Nvidia is busy this week at the Computex 2021 Taipei virtual tech show, announcing an expansion of its Nvidia certified nascent server program, a range of new models of Nvidia Bluefield DPU servers and the upcoming availability of its core ordering platform which will include a subscription option. for its DGX SuperPods so that customers can try them out.
As part of its expanded Certified Servers program, which was initially unveiled in April at Nvidia’s own GTC21 conference, dozens of new servers are on the way. certified to run the full suite of Nvidia AI business software, giving customers more options for demanding workloads in traditional data centers or hybrid cloud infrastructures.
New partner servers using the company’s latest version were also announced. Bluefield-2 data processing units, including from ASUS, Dell Technologies, GIGABYTE, QCT and Supermicro.
Nvidia’s announcements also included the news that the Nvidia basic ordering platform, which is currently only available to Early Access customers after being unveiled at GTC21 in April, will be offered in conjunction with NetApp as a premium monthly subscription with Nvidia DGX SuperPod AI supercomputers and NetApp data management services. .
The new products are part of the company’s ongoing democratization of AI, Manuvir Das, head of corporate IT at Nvidia, said in a May 27 briefing with reporters on the news. .
“The work we’re doing with the ecosystem is really to prepare it now to fully participate in this next wave of AI democratization, where AI is used by every business on the planet rather than early adopters.” , said Das. “This is really the theme of what we talked about at Computex.”
This democratization includes using the software tools, libraries, frameworks and other pieces of Nvidia that the company has built and integrating them into what it calls the Nvidia AI enterprise software, Das said.
Servers certified to run Nvidia AI Enterprise software
This strategy is behind the company’s news that it is certifying its enterprise AI software suite on the latest wave of servers from partners such as ASUS, Advantech, Altos, ASRock Rack, ASUS, Dell Technologies, GIGABYTE, Hewlett Packard Enterprise, Lenovo, QCT and Supermicro. Currently, the number of Certified Servers is over 50. The Certified Server Program aims to help customers in the healthcare, manufacturing, retail and financial services industries find the consumer servers they have. need, depending on the company.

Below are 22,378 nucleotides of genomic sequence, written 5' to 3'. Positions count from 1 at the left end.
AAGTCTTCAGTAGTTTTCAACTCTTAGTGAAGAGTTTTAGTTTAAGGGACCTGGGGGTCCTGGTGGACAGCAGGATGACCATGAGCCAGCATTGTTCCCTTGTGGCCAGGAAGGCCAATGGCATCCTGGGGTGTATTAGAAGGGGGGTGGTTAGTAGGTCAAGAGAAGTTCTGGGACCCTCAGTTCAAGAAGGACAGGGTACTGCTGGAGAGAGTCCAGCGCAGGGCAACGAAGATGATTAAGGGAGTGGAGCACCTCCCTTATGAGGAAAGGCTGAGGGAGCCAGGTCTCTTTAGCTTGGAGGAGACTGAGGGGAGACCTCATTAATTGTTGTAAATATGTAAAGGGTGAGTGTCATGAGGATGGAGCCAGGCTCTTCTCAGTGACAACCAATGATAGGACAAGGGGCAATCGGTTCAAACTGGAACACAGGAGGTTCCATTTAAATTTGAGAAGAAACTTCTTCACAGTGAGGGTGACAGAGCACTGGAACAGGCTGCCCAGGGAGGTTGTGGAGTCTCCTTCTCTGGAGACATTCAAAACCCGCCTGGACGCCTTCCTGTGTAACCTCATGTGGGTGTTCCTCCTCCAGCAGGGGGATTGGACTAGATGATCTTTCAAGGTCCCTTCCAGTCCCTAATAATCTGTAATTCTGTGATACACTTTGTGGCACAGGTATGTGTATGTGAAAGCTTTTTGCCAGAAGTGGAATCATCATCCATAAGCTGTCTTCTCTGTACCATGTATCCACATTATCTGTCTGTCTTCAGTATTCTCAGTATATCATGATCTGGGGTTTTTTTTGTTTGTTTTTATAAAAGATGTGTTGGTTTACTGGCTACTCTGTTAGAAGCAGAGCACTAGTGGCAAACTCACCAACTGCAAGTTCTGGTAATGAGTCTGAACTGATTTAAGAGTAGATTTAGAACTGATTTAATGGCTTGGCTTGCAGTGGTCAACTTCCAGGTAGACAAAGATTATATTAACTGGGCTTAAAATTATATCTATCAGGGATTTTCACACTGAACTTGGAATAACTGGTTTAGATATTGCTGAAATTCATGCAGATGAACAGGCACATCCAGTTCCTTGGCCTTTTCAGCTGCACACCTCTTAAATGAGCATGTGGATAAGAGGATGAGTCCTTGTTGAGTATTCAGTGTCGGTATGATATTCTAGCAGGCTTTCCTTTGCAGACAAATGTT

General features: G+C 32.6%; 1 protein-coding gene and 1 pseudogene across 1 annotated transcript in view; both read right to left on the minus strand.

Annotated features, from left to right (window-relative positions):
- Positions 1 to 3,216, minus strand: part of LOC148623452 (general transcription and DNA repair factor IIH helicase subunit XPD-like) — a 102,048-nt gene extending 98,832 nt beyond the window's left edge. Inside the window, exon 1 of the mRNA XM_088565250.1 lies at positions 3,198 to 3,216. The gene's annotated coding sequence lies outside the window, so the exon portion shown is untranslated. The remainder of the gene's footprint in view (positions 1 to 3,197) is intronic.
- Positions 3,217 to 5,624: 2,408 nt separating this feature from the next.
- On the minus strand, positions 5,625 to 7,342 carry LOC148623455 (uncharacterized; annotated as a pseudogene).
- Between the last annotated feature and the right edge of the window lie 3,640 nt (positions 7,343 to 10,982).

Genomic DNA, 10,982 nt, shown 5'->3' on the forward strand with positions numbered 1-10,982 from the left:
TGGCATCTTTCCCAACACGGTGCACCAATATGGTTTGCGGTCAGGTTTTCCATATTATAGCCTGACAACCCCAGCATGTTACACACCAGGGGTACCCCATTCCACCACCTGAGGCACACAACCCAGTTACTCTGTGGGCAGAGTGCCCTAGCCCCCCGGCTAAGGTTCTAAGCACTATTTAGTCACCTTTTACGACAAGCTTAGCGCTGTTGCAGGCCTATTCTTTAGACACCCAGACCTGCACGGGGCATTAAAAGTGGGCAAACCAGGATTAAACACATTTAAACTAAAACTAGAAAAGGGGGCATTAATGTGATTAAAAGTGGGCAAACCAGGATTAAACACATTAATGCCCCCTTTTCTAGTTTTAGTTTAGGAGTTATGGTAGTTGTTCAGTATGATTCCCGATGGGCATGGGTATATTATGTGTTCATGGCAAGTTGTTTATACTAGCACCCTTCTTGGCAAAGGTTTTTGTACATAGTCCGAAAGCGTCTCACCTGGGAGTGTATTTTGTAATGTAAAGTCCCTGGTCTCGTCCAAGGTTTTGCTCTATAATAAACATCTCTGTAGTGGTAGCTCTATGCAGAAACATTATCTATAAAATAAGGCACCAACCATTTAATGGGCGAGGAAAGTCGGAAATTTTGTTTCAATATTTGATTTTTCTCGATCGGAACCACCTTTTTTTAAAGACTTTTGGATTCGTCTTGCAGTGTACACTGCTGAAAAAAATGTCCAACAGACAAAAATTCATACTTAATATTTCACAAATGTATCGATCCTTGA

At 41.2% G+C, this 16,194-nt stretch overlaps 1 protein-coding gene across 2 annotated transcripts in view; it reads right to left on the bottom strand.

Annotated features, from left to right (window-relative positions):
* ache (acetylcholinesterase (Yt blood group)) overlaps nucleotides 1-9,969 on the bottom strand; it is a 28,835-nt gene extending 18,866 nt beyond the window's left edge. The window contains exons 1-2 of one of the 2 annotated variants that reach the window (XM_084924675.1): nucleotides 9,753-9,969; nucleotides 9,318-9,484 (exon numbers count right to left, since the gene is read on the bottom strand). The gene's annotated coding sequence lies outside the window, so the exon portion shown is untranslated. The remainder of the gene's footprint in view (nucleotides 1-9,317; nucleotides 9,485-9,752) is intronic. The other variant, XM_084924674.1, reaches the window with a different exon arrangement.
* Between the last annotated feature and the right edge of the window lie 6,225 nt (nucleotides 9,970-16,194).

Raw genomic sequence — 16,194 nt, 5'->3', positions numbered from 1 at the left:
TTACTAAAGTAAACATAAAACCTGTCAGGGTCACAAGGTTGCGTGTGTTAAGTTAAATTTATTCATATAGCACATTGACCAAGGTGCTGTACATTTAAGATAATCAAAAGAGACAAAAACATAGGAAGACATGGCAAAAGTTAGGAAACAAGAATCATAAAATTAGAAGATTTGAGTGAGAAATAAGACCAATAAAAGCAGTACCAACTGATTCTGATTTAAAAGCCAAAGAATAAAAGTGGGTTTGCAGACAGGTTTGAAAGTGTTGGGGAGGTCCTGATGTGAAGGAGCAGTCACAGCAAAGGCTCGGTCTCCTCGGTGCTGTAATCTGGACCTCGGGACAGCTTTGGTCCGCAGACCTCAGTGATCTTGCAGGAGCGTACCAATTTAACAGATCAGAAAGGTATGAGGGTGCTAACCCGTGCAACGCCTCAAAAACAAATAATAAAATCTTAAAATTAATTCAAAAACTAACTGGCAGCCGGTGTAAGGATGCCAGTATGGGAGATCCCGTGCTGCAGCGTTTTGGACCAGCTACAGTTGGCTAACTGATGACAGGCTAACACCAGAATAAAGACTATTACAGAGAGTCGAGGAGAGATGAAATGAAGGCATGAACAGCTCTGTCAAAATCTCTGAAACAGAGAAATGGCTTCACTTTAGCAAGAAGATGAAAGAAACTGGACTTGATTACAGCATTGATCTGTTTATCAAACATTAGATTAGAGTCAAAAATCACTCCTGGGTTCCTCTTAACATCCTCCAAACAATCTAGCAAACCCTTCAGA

Nvidia systems include certifications for running VMware vSphere, Nvidia Omniverse Enterprise for design collaboration and advanced simulation, and Red Hat OpenShift for AI development, as well as data engineering and learning. Cloudera automatic.
Systems can be acquired in a wide range of prices and performance levels and can be equipped with a wide range of Nvidia hardware, including Tensor Core A100, A40, A30 or A10 GPUs as well as BlueField-2 DPUs or ConnectX-6 adapters.
A previous group of Nvidia certified servers were unveiled in April at GTC21.
New DPU Bluefield-2 servers
With that new series of servers equipped with DPU-2, Nvidia is expanding the lineup to give customers more options for finding the right servers for their needs, according to the company. Servers are intended for workloads, including software-defined networking, software-defined storage, or traditional enterprise applications, which can benefit from the DPU’s ability to accelerate, offload, and isolate workloads from within. infrastructure for networking, security and storage, according to Nvidia. DPU servers can also benefit systems running VMware vSphere, Windows, or hyperconverged infrastructure solutions for AI and machine learning applications, graphics-intensive workloads, or traditional business applications.
Nvidia’s BlueField DPUs are designed to move infrastructure tasks from the processor to the DPU, making more server processor cores available to run applications and increasing server and data center efficiency, the report says. society.
BlueField-2 DPU accelerated servers are expected this year.
Nvidia Base Command and SuperPod subscriptions
For customers, the idea behind Nvidia Base Command Platform and its related DGX SuperPod subscription option is that it can help companies move their AI projects from prototypes to production faster.
The Base Command software platform, designed for large-scale, multi-user, multi-team AI development workflows hosted on-premise or in the cloud, enables researchers and data scientists to work simultaneously on computing resources accelerated, according to Nvidia.